Lalor, Peter (1827–89), politician and leader of the Eureka Stockade rebellion in Australia, was born 5 February 1827 at Tinnakill, Queen's Co. (Laois), son of Patrick Lalor (qv), a substantial farmer and later MP for Queen's Co. (1832–5), and Ann (née Dillon). James Fintan Lalor (qv) and Richard Lalor (qv) were elder brothers. Peter was educated in Carlow lay college and qualified as a civil engineer. Unlike his brothers, it seems that he did not actively participate in the revolutionary agitation of the later 1840s. In 1852 he emigrated to Australia, accompanied by his siblings Richard, Margaret, and Maria, arriving in Melbourne in October of that year. In conjunction with another Irishman, the brothers opened a wine, spirits, and provisions merchant business in Melbourne, and Peter also worked on the construction of the Melbourne–Geelong railway. The joint business venture ended in late 1853, when Peter moved to the gold fields known as the ‘Ovens’, and then in early 1854 to Ballarat, where he sank a shaft on Red Hill and established himself as a prospector and provisions merchant on the Eureka lead, a site where Irish prospectors concentrated. His siblings, meanwhile, returned to Ireland.
Discontent over the working conditions of miners had steadily increased across Victoria for several years, and in 1854 the imprisonment of three prospectors (for allegedly burning a local hotel) prompted the formation of the Ballarat Reform League. The organisation adopted chartist principles, and agitation quickly focused on the long-standing grievance of the monthly government licence fee, which allowed prospectors to work their claims, but not to own them. At a mass meeting on 29 November 1854 (at which Lalor made his first public speech), it was decided not to pay the fee and to protect those arrested for non-possession of a licence. Lalor was elected commander-in-chief of the insurgents, many of whom were Irish. The numbers involved in the protest gradually dwindled, and when soldiers and police attacked the stockade early in the morning of 3 December 1854, there were only about 120 men left. An estimated twenty-two miners were killed; many more were wounded, including Lalor, who was hit in the shoulder and arm. He escaped to Warrenhip and later to Ballarat, where his left arm was amputated by local doctors. A reward of £200 was offered for information leading to his arrest; but, such was the public sympathy for the miners, he was never arrested. The reward was revoked in March 1855, and the following month thirteen Eureka miners charged with treason were tried before Sir Redmond Barry (qv) and acquitted. Lalor remained in Ballarat for some weeks, before moving to Geelong, where he married (10 July 1855) Alicia Dunne; they had two children, Anne and Joseph.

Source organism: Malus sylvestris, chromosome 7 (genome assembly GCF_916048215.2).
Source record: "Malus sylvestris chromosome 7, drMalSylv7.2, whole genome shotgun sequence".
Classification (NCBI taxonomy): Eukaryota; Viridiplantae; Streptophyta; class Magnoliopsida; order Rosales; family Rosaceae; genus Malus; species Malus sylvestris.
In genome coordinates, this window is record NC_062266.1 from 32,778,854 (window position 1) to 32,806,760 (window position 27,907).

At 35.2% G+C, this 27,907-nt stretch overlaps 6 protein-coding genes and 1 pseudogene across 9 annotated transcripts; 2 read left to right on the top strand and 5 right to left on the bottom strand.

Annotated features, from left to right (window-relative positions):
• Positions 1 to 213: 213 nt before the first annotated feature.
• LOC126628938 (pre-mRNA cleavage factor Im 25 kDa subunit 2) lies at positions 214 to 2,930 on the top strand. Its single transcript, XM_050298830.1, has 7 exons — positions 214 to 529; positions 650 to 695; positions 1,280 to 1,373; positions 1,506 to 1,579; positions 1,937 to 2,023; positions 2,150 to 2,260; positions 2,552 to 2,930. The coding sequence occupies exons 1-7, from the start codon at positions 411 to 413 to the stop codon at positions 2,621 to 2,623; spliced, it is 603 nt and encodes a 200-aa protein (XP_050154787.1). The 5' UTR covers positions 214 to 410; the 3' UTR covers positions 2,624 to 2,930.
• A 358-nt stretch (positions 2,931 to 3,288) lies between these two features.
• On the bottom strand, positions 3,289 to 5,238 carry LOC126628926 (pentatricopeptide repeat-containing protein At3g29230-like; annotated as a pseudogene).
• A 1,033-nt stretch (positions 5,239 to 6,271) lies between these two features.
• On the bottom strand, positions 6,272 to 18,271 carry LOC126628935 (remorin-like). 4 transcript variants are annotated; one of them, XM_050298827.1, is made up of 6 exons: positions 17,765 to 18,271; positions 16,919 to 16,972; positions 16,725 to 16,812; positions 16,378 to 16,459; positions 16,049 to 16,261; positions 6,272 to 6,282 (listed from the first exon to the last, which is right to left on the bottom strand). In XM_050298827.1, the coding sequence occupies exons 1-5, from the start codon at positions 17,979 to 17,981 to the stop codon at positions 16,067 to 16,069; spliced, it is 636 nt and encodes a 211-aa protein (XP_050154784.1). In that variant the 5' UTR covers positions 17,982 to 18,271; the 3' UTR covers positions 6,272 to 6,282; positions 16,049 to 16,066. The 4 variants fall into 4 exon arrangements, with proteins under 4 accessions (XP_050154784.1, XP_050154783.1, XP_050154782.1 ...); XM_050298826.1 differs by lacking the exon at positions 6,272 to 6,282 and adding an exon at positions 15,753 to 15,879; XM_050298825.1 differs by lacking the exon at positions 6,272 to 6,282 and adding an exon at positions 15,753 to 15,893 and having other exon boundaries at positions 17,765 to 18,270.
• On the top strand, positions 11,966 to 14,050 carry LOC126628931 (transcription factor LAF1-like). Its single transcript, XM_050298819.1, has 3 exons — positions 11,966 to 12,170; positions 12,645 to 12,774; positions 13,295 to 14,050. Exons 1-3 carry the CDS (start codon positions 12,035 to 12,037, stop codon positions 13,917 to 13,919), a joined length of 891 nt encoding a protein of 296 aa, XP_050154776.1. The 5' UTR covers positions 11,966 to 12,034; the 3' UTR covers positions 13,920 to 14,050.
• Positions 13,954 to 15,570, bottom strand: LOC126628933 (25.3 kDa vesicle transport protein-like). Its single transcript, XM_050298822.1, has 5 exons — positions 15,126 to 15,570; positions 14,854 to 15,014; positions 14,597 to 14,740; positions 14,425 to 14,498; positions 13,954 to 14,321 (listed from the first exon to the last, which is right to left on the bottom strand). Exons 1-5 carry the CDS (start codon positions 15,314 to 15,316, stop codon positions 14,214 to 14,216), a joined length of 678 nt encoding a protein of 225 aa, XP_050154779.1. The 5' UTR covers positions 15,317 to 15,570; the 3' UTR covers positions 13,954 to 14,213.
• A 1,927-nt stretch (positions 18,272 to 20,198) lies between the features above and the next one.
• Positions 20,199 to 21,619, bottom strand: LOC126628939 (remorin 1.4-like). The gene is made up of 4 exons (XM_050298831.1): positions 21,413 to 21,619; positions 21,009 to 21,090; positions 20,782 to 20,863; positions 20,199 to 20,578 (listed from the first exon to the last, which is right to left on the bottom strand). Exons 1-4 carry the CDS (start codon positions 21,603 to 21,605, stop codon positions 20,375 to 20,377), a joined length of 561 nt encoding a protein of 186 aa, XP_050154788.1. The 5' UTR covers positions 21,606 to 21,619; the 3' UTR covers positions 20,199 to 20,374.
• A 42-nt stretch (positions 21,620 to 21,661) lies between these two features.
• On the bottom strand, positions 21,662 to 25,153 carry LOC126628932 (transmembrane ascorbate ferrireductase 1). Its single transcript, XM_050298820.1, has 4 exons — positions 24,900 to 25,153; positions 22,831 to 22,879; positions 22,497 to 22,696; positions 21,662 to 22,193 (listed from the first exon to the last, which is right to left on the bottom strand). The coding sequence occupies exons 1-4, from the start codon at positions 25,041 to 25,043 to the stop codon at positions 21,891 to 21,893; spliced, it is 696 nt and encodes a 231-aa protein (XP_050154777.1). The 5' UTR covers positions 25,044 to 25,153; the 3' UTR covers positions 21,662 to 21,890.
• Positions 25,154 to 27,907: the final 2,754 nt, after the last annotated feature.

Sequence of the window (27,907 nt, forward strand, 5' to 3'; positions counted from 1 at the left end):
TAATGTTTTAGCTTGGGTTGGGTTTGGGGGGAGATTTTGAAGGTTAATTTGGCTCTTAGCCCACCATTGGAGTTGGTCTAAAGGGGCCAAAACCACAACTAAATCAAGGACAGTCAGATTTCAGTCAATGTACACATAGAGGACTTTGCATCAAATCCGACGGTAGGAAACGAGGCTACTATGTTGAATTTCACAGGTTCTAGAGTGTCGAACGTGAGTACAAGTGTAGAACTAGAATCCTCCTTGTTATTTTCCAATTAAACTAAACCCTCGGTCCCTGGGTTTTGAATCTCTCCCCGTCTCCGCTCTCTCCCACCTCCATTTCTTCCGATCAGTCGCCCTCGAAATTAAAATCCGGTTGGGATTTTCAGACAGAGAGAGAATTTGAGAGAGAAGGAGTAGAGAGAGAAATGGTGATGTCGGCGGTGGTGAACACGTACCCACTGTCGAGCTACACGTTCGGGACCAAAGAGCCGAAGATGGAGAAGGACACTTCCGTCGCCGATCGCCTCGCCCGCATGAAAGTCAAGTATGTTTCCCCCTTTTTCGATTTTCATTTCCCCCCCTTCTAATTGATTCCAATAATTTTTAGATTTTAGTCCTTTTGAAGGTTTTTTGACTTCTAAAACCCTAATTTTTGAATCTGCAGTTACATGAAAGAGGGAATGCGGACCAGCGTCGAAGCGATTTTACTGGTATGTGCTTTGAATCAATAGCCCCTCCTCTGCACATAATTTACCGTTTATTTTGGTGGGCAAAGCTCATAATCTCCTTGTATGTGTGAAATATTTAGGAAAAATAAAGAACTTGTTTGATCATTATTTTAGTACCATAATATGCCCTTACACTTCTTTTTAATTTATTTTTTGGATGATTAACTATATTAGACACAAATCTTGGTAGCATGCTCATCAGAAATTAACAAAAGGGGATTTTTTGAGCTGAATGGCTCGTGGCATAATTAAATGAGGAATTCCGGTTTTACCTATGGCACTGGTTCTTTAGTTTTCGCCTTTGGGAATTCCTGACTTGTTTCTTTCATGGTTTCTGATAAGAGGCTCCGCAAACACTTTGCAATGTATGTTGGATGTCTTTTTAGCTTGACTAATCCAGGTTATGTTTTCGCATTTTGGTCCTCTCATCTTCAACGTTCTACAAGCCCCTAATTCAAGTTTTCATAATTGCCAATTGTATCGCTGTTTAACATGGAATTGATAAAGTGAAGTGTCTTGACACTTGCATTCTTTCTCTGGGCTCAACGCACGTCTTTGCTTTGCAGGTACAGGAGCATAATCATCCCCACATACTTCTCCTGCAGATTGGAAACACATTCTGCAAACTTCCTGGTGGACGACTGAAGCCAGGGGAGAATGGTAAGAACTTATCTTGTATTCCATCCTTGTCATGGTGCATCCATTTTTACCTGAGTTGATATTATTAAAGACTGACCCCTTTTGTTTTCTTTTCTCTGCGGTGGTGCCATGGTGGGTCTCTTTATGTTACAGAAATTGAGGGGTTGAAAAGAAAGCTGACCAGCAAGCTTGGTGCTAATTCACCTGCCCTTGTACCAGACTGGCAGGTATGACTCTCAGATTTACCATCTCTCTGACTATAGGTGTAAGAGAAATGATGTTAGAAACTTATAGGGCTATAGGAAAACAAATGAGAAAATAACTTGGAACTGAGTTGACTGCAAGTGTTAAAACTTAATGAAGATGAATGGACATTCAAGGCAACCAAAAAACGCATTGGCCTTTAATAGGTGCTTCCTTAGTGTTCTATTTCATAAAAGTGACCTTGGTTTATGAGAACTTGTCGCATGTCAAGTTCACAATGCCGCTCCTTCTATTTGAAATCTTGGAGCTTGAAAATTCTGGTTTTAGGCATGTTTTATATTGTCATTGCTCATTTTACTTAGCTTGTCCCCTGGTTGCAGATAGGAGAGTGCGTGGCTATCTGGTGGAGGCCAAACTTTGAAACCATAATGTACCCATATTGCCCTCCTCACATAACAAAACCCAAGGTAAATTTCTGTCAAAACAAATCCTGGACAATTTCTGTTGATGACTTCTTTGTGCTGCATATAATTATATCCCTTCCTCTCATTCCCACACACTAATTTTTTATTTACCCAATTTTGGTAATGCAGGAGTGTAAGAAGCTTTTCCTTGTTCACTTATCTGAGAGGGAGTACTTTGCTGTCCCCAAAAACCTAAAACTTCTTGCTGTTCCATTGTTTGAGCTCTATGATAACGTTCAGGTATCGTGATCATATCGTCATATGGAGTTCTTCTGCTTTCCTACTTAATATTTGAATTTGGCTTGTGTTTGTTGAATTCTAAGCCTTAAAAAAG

Lalor next embarked on a political career. He was elected in November 1855 to represent Ballarat in the legislative council, and was appointed inspector of railways. His conservative views on property and suffrage so alienated his Ballarat constituents, however, that in 1859 he stood instead for South Grant, where he was elected. He was appointed chairman of committees in this year, and subsequently endorsed the 1860 and 1862 land acts, as well as reform of the legislative council. His idiosyncratic and independent political outlook hindered promotion under the McCulloch administration, and from 1868 to 1871 he focused on private business interests, operating as a land and mining agent and as director of several mining companies, notably the New North Clunes. As chairman of the Clunes water commission he successfully introduced legislation that raised some £65,000 for the Clunes waterworks. He lost his seat in 1871, but was returned for South Grant in 1874, and became a staunch supporter of the radical politician Graham Berry, who formed a government in 1875. Lalor held the positions of commissioner for customs (1875) and postmaster general (1877) in successive Berry administrations. In 1880 Lalor was appointed speaker of the Victoria parliament; he was reappointed by successive parliaments until September 1887, when he retired due to ill health and the deaths of his daughter and wife. Duncan Gillies, then premier, successfully proposed that Lalor receive a grant of £4,000. After a brief trip to San Francisco in an effort to improve his health, Lalor died 9 February 1889 at his son's home in Melbourne. A requiem mass was held in Melbourne, where he was buried, and there was a special service in Ballarat, where a statue was later erected. Some of his personal correspondence is in the NLI.